Retaining great employees also means investing in training that builds on skills that already exist within your staff. Crosstraining is one of the most efficient ways to ensure your staff are able to take on multiple types of shifts and feel like they’re advancing their skills.
Training your dishwasher to take on other kitchen tasks can lighten the load when your cooks are in the weeds and there aren’t as many dishes to do. Training your hostess to take on a serving shift when someone gets sick can help prevent many last-minute disasters. You’ll also find that when you crosstrain staff, they develop better relationships with more employees, which can improve your staff morale as a whole.
The automation age isn’t coming – it’s already here. Self-ordering kiosks are helping quick service restaurants save on front of house labor costs by complementing in-person customer service with technology. Where self-ordering kiosks really help quick service restaurants succeed is by helping to offset rising labor costs with increased revenue.
Restaurants who have adopted the technology are seeing a significant increase in average guest check size by prompting for priced modifiers, increasing order volume, and highlighting high-margin items and sides with beautiful pictures.
But be careful: self-ordering kiosks can create more demand on your kitchen staff. Many restaurateurs assume that self-ordering kiosks will allow them to shrink their staff one-to-one: one kiosk, one staff member replaced. But what these restaurant owners forget to consider is that self-ordering kiosks can trigger an increase in ordering throughput, which can put more stress on your back-of-house staff to keep up. So make sure to test your capacity after installing a self-ordering kiosk so that you know how you’ll need to staff up to remain efficient.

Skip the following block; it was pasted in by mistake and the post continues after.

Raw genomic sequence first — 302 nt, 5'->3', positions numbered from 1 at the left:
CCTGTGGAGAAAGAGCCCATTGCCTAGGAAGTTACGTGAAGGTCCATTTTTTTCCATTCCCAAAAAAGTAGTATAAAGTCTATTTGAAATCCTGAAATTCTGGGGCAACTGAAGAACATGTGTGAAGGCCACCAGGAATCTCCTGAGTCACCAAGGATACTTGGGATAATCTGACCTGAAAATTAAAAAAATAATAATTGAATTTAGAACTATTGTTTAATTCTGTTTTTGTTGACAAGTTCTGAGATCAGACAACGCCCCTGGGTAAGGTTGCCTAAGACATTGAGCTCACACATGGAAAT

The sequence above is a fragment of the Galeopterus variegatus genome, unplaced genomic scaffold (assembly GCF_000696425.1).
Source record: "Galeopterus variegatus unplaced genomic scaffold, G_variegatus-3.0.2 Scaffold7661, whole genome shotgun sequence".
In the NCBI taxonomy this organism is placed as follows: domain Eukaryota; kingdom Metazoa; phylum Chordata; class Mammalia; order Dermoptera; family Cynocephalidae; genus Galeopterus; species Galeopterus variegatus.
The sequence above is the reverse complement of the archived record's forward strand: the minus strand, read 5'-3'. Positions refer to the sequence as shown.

Finally, you may just need to raise prices on some of your menu items to make up for your increased labor costs. As much as you may be afraid to make your regular customers angry, they may not mind paying a dollar or two more for their favorite dish.
When you’re raising prices, make sure to do so consciously: only raise prices on items that are selling well, not on items that are struggling. You may also want to take the opportunity to change up your menu entirely, and that way it doesn’t look like you’ve raised prices – it just looks like you’ve added some new items.
While every industry has faced change, history has been kindest to those who have adapted. Change doesn’t need to be a bad thing – you may in fact find out that you can discover better ways of operating when you’ve been forced to innovate. So put on your thinking cap and dig into some data. Be creative. Rising wages can be an opportunity to make your team stronger.
We don’t need to tell you that becoming a restaurant owner isn’t a get rich quick... more